Abandoned to water and sky and what earth the roots of the scrubby trees and grass can hold, abandoned islands dot the lagoon of Venice.
San Spirito, now extinct, once testified to the friendship of two early Renaissance men: Jacopo Marcello, a Venetian nobleman and military leader, and Francesco Sforza, a condottiere (mercenary general) who rose to be ruler of Milan from 1450 to 1466. Francesco and his wife Bianca Maria Visconti commissioned one of the earliest extant tarot decks.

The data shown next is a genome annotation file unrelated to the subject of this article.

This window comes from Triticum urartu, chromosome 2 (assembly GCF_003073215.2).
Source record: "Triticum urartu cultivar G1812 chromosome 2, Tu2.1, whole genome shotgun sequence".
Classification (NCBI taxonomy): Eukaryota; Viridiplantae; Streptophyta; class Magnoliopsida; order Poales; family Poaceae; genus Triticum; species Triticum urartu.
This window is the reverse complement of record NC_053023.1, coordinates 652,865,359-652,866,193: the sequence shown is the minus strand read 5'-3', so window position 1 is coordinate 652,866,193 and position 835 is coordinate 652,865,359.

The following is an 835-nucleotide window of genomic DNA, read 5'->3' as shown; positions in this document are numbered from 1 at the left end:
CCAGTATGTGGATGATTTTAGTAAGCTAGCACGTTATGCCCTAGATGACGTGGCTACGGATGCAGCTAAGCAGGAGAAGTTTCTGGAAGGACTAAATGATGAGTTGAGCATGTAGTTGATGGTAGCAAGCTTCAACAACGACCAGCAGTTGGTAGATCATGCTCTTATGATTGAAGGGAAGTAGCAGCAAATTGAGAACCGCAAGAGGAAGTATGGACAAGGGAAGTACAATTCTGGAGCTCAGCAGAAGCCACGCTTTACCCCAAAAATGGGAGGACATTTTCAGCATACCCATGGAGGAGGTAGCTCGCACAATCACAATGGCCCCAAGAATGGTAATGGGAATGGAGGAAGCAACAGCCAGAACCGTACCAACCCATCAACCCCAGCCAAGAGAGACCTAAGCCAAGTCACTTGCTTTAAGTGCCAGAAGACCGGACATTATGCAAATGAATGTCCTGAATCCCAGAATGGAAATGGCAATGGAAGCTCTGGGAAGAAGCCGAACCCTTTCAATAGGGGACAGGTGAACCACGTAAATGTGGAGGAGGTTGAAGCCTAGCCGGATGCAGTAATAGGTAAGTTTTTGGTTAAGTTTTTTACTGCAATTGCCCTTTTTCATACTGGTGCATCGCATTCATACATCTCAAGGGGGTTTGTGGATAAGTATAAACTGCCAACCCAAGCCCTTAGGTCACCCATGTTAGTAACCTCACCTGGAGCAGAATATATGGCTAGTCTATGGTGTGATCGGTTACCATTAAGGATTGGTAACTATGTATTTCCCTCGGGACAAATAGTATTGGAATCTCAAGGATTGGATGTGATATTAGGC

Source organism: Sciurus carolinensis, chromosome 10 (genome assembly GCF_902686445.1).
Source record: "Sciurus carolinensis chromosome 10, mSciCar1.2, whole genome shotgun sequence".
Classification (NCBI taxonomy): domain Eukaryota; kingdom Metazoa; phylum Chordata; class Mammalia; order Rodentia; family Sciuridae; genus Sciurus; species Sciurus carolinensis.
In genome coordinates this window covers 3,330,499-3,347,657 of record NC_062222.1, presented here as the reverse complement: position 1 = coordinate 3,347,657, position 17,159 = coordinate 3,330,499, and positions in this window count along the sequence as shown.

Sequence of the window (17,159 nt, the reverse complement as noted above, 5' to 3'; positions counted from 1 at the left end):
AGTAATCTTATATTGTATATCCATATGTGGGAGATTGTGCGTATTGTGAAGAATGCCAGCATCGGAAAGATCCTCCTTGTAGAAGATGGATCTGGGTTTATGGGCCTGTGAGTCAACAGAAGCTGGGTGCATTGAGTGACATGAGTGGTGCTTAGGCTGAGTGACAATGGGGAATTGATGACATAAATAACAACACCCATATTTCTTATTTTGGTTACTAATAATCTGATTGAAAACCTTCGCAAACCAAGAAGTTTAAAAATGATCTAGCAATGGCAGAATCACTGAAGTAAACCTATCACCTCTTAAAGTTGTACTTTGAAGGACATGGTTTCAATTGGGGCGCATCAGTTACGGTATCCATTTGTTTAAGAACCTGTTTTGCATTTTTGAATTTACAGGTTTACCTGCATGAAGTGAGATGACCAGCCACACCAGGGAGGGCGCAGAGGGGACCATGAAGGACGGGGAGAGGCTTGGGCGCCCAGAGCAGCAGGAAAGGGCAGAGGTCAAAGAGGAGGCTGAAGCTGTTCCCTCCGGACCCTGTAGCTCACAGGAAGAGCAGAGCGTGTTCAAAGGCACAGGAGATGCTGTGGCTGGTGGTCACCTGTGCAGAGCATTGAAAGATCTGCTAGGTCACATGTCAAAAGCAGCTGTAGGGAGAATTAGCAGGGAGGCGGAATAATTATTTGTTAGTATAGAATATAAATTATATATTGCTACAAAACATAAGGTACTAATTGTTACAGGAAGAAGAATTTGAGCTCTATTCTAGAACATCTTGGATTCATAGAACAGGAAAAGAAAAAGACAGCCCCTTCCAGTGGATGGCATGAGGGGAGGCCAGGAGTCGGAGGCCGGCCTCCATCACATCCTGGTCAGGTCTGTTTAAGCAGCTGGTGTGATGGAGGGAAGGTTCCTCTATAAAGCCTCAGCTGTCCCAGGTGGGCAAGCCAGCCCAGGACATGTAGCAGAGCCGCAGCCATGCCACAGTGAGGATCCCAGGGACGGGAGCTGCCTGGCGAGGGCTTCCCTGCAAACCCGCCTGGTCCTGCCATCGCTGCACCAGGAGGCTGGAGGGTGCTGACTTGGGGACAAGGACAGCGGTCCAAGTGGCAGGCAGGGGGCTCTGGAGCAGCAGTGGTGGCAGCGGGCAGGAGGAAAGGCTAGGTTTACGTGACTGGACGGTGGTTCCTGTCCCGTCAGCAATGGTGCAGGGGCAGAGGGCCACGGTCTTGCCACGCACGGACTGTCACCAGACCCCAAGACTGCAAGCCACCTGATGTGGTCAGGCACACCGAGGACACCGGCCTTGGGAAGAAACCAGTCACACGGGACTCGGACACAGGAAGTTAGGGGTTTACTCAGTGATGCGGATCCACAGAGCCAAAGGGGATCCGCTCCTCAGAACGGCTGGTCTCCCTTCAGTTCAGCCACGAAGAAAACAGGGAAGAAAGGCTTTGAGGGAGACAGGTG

When Venice’s enemies hired Francesco Sforza, he fought against Jacopo Marcello. When the Serene Republic bought Francesco’s prowess, the two men were brothers-in-arms. Throughout all, they remained friends.
Marcello’s tomb once lay in the church San Cristoforo della Pace, on San Spirito. Francesco Sforza was memorialized with a tablet in the same church for his role in the 1454 Peace of Lodi, which brought four decades of peace to the Italian peninsula, after many decades of incessant warfare.
The church is gone, its precious artworks and testimonies scattered, and the island itself is sunk. All were razed by order of Napoleon, to join the island of San Cristoforo to the cemetary island of San Michele.